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Why does long-chain fatty acid synthesis involve the two-carbon precursor, malonyl CoA, rather than the one-carbon acetyl CoA (or even a three-carbon precursor).

Is this because fatty acids with an even number of carbons are somehow ‘better’ than those with an odd number, or does it reflect some aspect of the chemistry involved?

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  • $\begingroup$ @kmm I do not think this question is about evolution except in the most tangential sense. There is a tendency of people to bring evolution into questions which just relate to functional utility. In this case there is no evidence that there were ever organisms that had a one-carbon pathway of fatty acid synthesis, so the question of a selective advantage does not come into play. In an effort to make people keep things simple, I have edited the question removing all references to evolution, and distilling it to its essentials, which now seem capable of a factual answer. $\endgroup$ – David Aug 26 at 12:03
  • $\begingroup$ Thanks for the edit! The new question is pretty much what I'm interested in knowing about! $\endgroup$ – Sid Aug 26 at 12:30
  • $\begingroup$ @kmm I did give the answer a read and I learnt something new, but it didn't help me exactly with what I wanted to know, thanks for providing the link though! $\endgroup$ – Sid Aug 26 at 12:32
  • $\begingroup$ @David Now it seems more appropriate for chemistry.SE, as it is about biochem and not biology. $\endgroup$ – kmm Aug 26 at 14:03
  • $\begingroup$ @kmm It is totally on-topic here as it is about biochemical pathways and metabolism, which are (molecular) biological concepts, not about chemistry per se. You will find dozens of questions in this category on the site. Please withdraw your close vote, I am in the process of answering. You will see my answer is about metabolic strategies, not pure chemistry. $\endgroup$ – David Aug 26 at 14:13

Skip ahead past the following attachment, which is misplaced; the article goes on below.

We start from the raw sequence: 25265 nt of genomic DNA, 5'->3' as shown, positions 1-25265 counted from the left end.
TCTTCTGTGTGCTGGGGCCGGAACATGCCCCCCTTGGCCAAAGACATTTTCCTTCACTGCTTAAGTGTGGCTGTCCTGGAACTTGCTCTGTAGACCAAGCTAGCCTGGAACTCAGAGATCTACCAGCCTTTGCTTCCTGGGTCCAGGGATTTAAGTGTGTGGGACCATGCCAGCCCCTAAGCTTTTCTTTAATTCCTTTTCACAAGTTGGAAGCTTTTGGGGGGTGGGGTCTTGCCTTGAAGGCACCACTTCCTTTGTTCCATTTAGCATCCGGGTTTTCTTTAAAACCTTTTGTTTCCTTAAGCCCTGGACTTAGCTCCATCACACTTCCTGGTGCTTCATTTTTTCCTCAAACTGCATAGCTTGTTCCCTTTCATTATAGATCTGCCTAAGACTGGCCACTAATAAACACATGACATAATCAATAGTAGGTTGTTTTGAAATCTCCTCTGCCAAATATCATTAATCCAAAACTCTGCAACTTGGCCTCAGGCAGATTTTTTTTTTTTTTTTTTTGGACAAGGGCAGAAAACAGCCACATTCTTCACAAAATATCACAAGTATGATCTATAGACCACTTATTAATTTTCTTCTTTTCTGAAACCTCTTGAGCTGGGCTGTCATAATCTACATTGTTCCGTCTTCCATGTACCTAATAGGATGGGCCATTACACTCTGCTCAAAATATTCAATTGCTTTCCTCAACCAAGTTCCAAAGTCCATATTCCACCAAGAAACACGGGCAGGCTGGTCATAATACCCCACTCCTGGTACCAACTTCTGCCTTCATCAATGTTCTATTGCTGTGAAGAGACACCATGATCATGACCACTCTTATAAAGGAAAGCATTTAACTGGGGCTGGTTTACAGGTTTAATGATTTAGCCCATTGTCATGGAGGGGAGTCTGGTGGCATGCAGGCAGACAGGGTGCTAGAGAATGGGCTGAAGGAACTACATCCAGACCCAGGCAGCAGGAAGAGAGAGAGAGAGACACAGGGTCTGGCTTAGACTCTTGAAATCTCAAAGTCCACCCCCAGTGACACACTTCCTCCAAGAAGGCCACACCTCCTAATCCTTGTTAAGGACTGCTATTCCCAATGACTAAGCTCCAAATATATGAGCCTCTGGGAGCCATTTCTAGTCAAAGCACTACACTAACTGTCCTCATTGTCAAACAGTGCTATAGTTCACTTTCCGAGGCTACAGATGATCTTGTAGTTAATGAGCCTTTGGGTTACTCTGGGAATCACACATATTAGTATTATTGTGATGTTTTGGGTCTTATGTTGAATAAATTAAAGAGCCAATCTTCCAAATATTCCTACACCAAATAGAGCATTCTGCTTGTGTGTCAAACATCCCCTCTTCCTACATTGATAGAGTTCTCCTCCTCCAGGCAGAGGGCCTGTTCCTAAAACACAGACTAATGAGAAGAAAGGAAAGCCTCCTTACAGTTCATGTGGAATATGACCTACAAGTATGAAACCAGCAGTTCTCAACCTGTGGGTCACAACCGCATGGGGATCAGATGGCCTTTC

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The answer to this question lies in the chemistry of fatty acid synthesis — specifically the chemical energetics of the reactions. For those new to the biochemistry there is a basic concept that must be understood: that a reaction can occur spontaneously only if it involves a negative change in Gibbs Free Energy. This is discussed, among other places, in my answer to another question.

As regards long-chain fatty acid synthesis, the answer can be found in Section 22.4 of Berg et al. Biochemistry some of which I summarize here.

The reactants in fatty acid synthesis are linked to a protein during the cycle of reactions — acyl-carrier protein, ACP:

malonyl CoA + ACP ⇌ malonyl ACP + CoA

The first condensation reaction of a malonyl constituent in the elongation cycle of reactions is shown below.

Fatty Acid Synthesis condensation reaction

The key point to note is that in this step the malonyl carboxylic acid group is released as carbon dioxide with a substantial decrease in free energy that makes the reaction favourable. Without it the reaction would not proceed, which is why the synthesis of acetoacetyl ACP from two molecules of acetyl ACP does not occur.

It is worth adding that this free energy is ultimately derived from ATP, which is needed to drive the reaction in which malonyl CoA is formed from acetyl CoA and carbon dioxide.

Formation of malonyl CoA

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